The evolution of political messaging into the digital age
Jun 27, 2024

The evolution of political messaging into the digital age

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Joshua Scacco, professor of political communication and director of the Center for Sustainable Democracy at the University of South Florida, says presidents have always had to adapt to new platforms like radio, cable TV and modern-day social media.

It feels like eons ago, but during a town hall on violence in America in 1994, then-President Bill Clinton took to MTV to reach the nation’s youth. Clinton’s openness to MTV and what The New York Times called “other unconventional media” had helped pave his path to the White House two years earlier.

Fast-forward to today, and even reluctant politicians use TikTok to reach younger voters — President Joe Biden is no exception. His first post came just ahead of this year’s Super Bowl.

We invited Marketplace’s senior Washington correspondent, Kimberly Adams, and Joshua Scacco, professor of political communication and director of the Center for Sustainable Democracy at the University of South Florida, to discuss the evolution of political messaging with Marketplace’s Lily Jamali. Scacco said Clinton’s MTV moment informed how future presidents, including his successor, George W. Bush, have engaged with Americans.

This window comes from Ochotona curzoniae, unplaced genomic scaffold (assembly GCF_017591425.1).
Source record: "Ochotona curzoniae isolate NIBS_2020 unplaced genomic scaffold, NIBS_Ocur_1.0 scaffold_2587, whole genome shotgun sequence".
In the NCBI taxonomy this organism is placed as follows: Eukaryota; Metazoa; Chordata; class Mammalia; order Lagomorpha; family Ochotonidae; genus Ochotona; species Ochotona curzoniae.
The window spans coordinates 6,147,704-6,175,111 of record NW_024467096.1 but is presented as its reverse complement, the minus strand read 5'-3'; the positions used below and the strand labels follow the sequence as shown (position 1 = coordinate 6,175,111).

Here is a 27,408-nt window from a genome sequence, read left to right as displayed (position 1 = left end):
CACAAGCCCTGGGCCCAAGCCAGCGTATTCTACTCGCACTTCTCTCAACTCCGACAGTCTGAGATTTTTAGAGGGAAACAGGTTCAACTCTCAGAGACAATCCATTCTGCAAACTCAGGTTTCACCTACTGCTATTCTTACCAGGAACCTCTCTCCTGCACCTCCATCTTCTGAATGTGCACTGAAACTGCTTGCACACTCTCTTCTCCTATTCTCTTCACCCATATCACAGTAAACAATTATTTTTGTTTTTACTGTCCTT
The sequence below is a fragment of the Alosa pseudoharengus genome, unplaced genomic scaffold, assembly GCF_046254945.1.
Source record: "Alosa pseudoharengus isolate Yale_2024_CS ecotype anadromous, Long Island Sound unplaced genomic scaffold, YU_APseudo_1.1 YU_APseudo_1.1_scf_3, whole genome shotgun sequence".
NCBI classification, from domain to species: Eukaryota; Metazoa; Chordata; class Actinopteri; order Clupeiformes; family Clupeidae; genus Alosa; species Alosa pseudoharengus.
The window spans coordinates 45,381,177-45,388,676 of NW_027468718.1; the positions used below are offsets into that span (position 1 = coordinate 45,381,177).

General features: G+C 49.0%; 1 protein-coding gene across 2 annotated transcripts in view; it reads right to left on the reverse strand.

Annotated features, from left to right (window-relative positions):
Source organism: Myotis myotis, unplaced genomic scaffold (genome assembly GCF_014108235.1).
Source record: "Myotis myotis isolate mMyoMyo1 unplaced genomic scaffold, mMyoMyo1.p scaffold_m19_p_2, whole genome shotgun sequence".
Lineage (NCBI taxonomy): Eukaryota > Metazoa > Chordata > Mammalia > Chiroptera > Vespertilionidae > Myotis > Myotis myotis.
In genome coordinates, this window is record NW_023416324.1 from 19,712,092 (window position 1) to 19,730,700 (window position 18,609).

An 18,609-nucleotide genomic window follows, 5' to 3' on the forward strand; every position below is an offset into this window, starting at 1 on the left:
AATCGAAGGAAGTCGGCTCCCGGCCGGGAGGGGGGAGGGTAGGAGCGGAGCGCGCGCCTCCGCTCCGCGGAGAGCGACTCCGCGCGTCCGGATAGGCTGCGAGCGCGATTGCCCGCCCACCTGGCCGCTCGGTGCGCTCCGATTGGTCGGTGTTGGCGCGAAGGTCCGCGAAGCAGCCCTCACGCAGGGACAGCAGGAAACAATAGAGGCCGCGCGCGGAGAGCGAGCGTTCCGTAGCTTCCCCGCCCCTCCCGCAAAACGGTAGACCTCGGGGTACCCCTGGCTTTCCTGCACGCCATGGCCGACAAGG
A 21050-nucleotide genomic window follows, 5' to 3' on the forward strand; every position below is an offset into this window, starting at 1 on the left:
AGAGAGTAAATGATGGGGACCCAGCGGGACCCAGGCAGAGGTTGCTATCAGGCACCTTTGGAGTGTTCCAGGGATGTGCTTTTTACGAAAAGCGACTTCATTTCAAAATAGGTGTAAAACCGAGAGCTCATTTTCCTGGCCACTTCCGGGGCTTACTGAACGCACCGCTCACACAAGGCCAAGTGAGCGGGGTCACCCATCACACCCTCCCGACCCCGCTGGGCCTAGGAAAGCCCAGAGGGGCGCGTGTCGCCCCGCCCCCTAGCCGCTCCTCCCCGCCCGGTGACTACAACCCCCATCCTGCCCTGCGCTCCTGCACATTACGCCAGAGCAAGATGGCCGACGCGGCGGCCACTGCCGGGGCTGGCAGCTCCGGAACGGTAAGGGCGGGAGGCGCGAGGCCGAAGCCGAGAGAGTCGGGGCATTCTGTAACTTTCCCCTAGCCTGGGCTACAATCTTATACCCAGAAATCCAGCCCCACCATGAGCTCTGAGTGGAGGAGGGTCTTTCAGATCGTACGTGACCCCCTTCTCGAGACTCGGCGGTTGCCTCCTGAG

This conversation is part of “Marketplace Tech’s” limited series “Decoding Democracy.” Watch the full episode here or on our YouTube channel.

More on everything we talked about

Bill Clinton asked ‘Boxers or Briefs?’ on MTV’s ‘Enough Is Enough’ Forum from April 1994,” from YouTube

obama releases first political facebook application,” from jill/txt

From wireless to YouTube,” from The Guardian

Using TikTok as a Search Engine,” from Adobe

Beware the ‘New Google’: TikTok’s Search Engine Pumps Toxic Misinformation To Its Young Users,” from NewsGuard

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The team

Daisy Palacios Senior Producer
Daniel Shin Producer
Jesús Alvarado Associate Producer
Rosie Hughes Assistant Producer